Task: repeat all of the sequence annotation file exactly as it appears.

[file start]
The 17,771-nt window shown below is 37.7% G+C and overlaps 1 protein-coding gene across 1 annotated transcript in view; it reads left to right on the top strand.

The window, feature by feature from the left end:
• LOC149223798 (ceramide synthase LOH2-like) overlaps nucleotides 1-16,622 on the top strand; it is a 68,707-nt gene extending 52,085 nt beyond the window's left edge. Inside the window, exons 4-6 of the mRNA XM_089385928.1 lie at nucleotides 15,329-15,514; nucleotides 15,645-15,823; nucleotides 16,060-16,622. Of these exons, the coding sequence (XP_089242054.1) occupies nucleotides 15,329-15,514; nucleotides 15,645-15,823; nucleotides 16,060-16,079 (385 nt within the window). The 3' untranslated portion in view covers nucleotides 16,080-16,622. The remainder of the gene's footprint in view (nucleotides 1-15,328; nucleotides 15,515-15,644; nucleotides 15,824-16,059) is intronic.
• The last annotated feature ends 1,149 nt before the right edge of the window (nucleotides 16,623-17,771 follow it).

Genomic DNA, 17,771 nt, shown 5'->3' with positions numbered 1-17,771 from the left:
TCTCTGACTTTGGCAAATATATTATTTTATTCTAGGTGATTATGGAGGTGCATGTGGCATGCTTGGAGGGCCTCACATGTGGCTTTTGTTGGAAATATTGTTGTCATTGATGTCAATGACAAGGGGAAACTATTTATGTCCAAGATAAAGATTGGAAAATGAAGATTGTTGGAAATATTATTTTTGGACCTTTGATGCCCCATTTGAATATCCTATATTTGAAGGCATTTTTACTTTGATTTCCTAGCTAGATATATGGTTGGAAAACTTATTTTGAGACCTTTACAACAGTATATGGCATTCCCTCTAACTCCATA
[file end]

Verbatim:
The 17,771-nt window shown below is 37.7% G+C and overlaps 1 protein-coding gene across 1 annotated transcript in view; it reads left to right on the top strand.

The window, feature by feature from the left end:
• LOC149223798 (ceramide synthase LOH2-like) overlaps nucleotides 1-16,622 on the top strand; it is a 68,707-nt gene extending 52,085 nt beyond the window's left edge. Inside the window, exons 4-6 of the mRNA XM_089385928.1 lie at nucleotides 15,329-15,514; nucleotides 15,645-15,823; nucleotides 16,060-16,622. Of these exons, the coding sequence (XP_089242054.1) occupies nucleotides 15,329-15,514; nucleotides 15,645-15,823; nucleotides 16,060-16,079 (385 nt within the window). The 3' untranslated portion in view covers nucleotides 16,080-16,622. The remainder of the gene's footprint in view (nucleotides 1-15,328; nucleotides 15,515-15,644; nucleotides 15,824-16,059) is intronic.
• The last annotated feature ends 1,149 nt before the right edge of the window (nucleotides 16,623-17,771 follow it).

Genomic DNA, 17,771 nt, shown 5'->3' with positions numbered 1-17,771 from the left:
TCTCTGACTTTGGCAAATATATTATTTTATTCTAGGTGATTATGGAGGTGCATGTGGCATGCTTGGAGGGCCTCACATGTGGCTTTTGTTGGAAATATTGTTGTCATTGATGTCAATGACAAGGGGAAACTATTTATGTCCAAGATAAAGATTGGAAAATGAAGATTGTTGGAAATATTATTTTTGGACCTTTGATGCCCCATTTGAATATCCTATATTTGAAGGCATTTTTACTTTGATTTCCTAGCTAGATATATGGTTGGAAAACTTATTTTGAGACCTTTACAACAGTATATGGCATTCCCTCTAACTCCATA